Thursday, June 1, 2006
My mother-in-law passed away last week. And as much as I hate the phrase — it really was a relief and/or blessing.
Jimmie, my mother-in-law, was 78 on May 22. My oldest granddaughter, my older brother and I went to the nursing home in Memphis, Tenn. Saturday to see her and say “Happy Birthday.”
I was very sad that day. I saw her physical body, but Jimmie’s mind was already gone. She had suffered — greatly — from senile dementia for several years.
Jimmie always liked for me to give her diamonds on her birthday. And I usually found some sort of sparkly, costume jewelry that she liked.
Saturday, I was very sad, because even if I’d brought her diamonds, she wouldn’t have known. She hasn’t known who I was for a while now.
At her funeral this Saturday, Jimmie’s niece Sarah and I were talking with Debbie Hilton, Jimmie’s stepdaughter. Debbie had been horrified at the thought of Jimmie in make-up. Sarah and I laughed out loud and shared quite a few memories of the “real” Jimmie with Debbie.
Remember hot pants? Back in the late ’70s, early ’80s, when they first became fashionable, Jimmie certainly had the gumption to wear them. At one New Year’s party, she was spectacular in a blue, polyester, rhinestone covered hot pants set.
While she had the gumption (and the style and the figure) to wear them, she didn’t have the nerve to buy them. We found the hot pants outfit at a department store and she absolutely refused to pay for them. She went and hid outside while I went to the check out and paid for them.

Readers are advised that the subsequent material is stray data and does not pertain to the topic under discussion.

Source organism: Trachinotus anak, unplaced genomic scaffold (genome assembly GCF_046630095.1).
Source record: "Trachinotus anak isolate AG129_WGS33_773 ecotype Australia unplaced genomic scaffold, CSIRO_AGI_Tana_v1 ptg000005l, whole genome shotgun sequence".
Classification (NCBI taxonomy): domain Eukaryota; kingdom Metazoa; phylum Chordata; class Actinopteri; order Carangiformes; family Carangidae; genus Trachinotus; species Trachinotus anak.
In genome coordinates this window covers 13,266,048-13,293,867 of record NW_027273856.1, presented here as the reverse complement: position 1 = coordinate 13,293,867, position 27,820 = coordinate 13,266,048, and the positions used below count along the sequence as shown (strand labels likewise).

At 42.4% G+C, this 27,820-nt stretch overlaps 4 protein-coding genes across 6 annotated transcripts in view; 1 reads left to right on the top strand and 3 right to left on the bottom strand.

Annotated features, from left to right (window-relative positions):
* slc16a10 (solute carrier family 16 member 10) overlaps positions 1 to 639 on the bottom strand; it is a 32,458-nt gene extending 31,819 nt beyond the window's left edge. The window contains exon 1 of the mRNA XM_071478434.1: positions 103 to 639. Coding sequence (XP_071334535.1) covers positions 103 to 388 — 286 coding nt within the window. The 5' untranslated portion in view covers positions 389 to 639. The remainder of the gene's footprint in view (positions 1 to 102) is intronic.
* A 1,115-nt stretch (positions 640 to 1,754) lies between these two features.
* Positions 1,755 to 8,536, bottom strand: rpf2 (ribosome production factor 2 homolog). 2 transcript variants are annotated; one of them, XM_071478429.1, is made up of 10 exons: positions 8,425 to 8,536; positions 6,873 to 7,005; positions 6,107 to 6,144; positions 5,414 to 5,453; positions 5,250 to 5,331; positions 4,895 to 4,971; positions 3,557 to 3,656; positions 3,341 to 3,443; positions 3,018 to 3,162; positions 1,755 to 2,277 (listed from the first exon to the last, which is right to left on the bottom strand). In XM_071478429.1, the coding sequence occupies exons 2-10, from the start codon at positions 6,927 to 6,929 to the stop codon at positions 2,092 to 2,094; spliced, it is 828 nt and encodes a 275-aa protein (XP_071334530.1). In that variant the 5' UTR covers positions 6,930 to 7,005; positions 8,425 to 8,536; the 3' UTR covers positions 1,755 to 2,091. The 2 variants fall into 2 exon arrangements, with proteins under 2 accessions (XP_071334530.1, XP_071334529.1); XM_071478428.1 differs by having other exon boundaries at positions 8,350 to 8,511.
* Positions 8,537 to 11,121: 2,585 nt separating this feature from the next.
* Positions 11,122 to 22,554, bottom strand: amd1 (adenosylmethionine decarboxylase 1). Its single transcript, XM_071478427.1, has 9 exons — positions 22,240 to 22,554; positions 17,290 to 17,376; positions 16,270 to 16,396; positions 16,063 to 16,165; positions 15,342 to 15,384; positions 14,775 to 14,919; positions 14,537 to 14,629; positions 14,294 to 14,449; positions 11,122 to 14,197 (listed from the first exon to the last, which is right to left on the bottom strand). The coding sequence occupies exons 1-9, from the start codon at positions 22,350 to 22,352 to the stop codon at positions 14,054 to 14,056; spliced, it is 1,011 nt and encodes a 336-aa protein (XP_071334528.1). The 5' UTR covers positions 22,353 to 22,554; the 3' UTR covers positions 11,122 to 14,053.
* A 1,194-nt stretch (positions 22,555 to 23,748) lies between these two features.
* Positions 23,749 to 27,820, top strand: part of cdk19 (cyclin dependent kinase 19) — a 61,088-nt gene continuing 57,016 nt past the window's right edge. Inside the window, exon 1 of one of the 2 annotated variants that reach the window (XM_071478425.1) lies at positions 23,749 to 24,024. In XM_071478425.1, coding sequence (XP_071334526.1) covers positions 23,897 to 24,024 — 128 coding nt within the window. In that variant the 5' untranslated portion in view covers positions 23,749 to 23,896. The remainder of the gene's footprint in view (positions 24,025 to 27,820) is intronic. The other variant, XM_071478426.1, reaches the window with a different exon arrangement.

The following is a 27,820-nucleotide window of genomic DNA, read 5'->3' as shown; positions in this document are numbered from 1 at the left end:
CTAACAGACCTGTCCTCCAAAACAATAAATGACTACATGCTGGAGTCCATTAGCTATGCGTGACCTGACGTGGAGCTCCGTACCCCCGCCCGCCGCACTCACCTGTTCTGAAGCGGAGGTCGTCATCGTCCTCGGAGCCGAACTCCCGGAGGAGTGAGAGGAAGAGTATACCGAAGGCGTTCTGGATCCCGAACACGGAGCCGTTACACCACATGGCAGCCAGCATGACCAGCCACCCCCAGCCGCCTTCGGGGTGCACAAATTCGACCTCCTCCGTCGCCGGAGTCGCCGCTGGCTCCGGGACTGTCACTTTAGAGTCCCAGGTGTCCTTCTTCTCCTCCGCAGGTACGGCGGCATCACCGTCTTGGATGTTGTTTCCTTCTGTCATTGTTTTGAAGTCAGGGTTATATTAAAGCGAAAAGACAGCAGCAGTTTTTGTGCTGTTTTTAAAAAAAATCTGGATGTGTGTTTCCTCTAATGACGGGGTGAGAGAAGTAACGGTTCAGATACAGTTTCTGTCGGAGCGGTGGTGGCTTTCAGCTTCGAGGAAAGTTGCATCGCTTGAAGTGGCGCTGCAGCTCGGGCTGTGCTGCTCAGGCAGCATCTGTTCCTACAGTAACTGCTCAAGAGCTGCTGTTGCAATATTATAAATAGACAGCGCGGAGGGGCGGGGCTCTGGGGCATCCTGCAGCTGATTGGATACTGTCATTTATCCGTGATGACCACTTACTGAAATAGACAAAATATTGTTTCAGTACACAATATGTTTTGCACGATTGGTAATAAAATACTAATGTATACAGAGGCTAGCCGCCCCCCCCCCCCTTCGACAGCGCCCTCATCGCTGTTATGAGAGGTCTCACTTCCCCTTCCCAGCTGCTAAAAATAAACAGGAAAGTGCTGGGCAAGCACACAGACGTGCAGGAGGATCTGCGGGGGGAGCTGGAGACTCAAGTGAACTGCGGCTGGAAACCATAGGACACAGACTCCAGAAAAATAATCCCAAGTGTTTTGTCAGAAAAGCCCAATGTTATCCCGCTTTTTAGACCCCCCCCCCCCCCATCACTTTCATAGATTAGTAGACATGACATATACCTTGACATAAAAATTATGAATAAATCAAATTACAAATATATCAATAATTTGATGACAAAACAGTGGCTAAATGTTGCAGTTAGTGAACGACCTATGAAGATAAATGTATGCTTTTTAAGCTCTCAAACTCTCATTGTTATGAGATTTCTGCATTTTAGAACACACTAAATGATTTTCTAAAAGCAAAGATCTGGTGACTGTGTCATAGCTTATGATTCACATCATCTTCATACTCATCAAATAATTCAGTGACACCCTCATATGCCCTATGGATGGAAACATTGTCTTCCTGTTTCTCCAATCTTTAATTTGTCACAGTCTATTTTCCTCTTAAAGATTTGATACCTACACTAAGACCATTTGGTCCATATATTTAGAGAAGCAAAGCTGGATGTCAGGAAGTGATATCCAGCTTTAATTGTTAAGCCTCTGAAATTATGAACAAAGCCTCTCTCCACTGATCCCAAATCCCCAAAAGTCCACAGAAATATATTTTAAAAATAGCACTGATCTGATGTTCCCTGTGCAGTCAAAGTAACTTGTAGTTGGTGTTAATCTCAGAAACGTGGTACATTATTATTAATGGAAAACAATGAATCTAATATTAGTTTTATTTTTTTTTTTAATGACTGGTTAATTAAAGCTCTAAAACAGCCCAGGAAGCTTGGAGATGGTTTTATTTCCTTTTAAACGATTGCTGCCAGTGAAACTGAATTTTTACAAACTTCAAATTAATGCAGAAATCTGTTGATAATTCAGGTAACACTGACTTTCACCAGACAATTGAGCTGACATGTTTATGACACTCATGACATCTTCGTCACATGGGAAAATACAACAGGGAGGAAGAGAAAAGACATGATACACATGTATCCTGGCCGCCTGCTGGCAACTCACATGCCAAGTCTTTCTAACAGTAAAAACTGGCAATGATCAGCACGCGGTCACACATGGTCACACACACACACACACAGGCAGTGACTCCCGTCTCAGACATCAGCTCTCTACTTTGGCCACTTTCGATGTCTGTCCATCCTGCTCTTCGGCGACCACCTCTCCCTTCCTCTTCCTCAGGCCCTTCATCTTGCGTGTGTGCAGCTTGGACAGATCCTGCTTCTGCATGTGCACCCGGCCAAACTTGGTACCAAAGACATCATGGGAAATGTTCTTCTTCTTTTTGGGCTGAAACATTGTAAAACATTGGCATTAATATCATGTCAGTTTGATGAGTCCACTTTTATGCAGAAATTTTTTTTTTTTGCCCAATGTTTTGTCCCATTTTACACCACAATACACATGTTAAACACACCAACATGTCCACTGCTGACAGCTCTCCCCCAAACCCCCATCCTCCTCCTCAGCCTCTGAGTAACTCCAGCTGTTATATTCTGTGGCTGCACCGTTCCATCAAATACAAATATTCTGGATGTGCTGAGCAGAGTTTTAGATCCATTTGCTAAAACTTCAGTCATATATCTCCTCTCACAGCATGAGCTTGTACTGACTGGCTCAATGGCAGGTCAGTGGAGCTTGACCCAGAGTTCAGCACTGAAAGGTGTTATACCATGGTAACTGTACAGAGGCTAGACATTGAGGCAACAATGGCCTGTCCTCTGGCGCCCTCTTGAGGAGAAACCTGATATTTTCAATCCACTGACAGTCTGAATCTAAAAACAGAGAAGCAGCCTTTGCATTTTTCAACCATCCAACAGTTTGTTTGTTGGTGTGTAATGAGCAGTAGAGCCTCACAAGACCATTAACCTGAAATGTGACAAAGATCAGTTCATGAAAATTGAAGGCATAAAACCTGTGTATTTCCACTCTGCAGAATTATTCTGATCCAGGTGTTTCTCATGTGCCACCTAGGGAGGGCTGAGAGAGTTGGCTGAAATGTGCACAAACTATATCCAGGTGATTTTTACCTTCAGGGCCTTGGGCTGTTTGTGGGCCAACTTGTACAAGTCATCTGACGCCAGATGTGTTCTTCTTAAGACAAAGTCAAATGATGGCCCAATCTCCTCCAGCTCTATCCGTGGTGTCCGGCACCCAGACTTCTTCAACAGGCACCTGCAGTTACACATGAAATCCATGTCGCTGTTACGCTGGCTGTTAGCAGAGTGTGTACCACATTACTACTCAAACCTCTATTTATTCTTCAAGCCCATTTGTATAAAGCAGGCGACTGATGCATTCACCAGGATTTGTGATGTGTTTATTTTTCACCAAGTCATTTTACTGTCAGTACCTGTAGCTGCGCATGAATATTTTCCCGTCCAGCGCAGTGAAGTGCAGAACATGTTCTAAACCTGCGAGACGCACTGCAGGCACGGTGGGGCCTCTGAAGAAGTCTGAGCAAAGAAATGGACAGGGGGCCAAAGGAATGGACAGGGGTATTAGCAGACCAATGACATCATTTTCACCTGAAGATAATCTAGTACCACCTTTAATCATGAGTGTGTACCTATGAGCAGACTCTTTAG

Jimmie was a stunning woman for many years. As a young woman, Sarah could remember cars honking, etc. as they would walk down the sidewalk.
“Aunt Jimmie would always push me and say “don’t look at them” and hurry me along the sidewalk,” Sarah said laughing. Today, Sarah bears a striking resemblance to her Aunt Jimmie.
We almost had a good time at her funeral — telling stories and laughing at the memories. Jimmie’s sister-in-law (nearly 80 now) and her brother, Eva and Jack Covington, still play dominoes and laughed when I talked about teaching my 10-year-old granddaughter how to play “42” (kinda like Rook, but with dominoes).
We spent many a Friday night gathered around the square yellow kitchen table playing dominoes. It could get really fierce and competitive sometimes.
I spent Saturday, May 20, grieving for my mother-in-law. I spent Saturday, May 27 at her funeral.
And it was a good day...
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